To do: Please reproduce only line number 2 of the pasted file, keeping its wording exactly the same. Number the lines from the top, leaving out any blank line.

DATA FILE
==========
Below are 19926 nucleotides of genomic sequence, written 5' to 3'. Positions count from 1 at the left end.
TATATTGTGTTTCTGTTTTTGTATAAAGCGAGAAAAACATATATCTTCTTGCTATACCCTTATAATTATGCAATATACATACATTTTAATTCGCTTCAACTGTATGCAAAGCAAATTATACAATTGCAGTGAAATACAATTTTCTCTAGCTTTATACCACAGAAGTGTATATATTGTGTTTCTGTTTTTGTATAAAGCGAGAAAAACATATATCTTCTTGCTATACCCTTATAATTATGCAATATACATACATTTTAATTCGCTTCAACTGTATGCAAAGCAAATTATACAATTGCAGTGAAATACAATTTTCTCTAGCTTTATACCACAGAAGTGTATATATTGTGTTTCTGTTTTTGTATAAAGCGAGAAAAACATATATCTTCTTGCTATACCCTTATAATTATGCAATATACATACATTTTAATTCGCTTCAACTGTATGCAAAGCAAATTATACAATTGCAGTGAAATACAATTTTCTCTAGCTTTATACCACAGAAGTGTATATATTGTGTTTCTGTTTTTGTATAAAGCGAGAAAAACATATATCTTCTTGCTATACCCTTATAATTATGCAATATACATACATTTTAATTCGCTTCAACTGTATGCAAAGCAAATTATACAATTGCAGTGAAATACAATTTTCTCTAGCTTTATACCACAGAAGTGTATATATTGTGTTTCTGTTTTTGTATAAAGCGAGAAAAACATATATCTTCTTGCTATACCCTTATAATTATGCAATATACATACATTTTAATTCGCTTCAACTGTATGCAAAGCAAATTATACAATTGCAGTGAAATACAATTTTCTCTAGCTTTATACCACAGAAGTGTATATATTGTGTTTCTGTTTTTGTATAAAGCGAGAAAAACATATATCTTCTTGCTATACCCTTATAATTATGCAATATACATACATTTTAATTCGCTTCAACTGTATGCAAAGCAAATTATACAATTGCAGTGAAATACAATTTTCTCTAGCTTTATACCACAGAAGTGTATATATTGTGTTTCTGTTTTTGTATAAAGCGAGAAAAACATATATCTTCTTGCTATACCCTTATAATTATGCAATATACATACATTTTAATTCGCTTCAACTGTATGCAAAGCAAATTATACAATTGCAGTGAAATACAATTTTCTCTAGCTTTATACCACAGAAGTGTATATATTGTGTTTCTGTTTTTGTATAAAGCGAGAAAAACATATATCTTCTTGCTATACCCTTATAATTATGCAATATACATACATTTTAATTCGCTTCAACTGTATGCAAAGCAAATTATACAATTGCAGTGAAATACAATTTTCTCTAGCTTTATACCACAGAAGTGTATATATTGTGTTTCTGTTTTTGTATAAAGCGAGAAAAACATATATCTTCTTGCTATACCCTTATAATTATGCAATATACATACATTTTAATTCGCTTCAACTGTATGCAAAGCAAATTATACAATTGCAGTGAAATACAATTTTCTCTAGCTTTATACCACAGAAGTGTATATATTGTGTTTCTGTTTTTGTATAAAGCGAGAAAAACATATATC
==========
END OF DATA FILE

TATATTGTGTTTCTGTTTTTGTATAAAGCGAGAAAAACATATATCTTCTTGCTATACCCTTATAATTATGCAATATACATACATTTTAATTCGCTTCAACTGTATGCAAAGCAAATTATACAATTGCAGTGAAATACAATTTTCTCTAGCTTTATACCACAGAAGTGTATATATTGTGTTTCTGTTTTTGTATAAAGCGAGAAAAACATATATCTTCTTGCTATACCCTTATAATTATGCAATATACATACATTTTAATTCGCTTCAACTGTATGCAAAGCAAATTATACAATTGCAGTGAAATACAATTTTCTCTAGCTTTATACCACAGAAGTGTATATATTGTGTTTCTGTTTTTGTATAAAGCGAGAAAAACATATATCTTCTTGCTATACCCTTATAATTATGCAATATACATACATTTTAATTCGCTTCAACTGTATGCAAAGCAAATTATACAATTGCAGTGAAATACAATTTTCTCTAGCTTTATACCACAGAAGTGTATATATTGTGTTTCTGTTTTTGTATAAAGCGAGAAAAACATATATCTTCTTGCTATACCCTTATAATTATGCAATATACATACATTTTAATTCGCTTCAACTGTATGCAAAGCAAATTATACAATTGCAGTGAAATACAATTTTCTCTAGCTTTATACCACAGAAGTGTATATATTGTGTTTCTGTTTTTGTATAAAGCGAGAAAAACATATATCTTCTTGCTATACCCTTATAATTATGCAATATACATACATTTTAATTCGCTTCAACTGTATGCAAAGCAAATTATACAATTGCAGTGAAATACAATTTTCTCTAGCTTTATACCACAGAAGTGTATATATTGTGTTTCTGTTTTTGTATAAAGCGAGAAAAACATATATCTTCTTGCTATACCCTTATAATTATGCAATATACATACATTTTAATTCGCTTCAACTGTATGCAAAGCAAATTATACAATTGCAGTGAAATACAATTTTCTCTAGCTTTATACCACAGAAGTGTATATATTGTGTTTCTGTTTTTGTATAAAGCGAGAAAAACATATATCTTCTTGCTATACCCTTATAATTATGCAATATACATACATTTTAATTCGCTTCAACTGTATGCAAAGCAAATTATACAATTGCAGTGAAATACAATTTTCTCTAGCTTTATACCACAGAAGTGTATATATTGTGTTTCTGTTTTTGTATAAAGCGAGAAAAACATATATCTTCTTGCTATACCCTTATAATTATGCAATATACATACATTTTAATTCGCTTCAACTGTATGCAAAGCAAATTATACAATTGCAGTGAAATACAATTTTCTCTAGCTTTATACCACAGAAGTGTATATATTGTGTTTCTGTTTTTGTATAAAGCGAGAAAAACATATATCTTCTTGCTATACCCTTATAATTATGCAATATACATACATTTTAATTCGCTTCAACTGTATGCAAAGCAAATTATACAATTGCAGTGAAATACAATTTTCTCTAGCTTTATACCACAGAAGTGTATATATTGTGTTTCTGTTTTTGTATAAAGCGAGAAAAACATATATC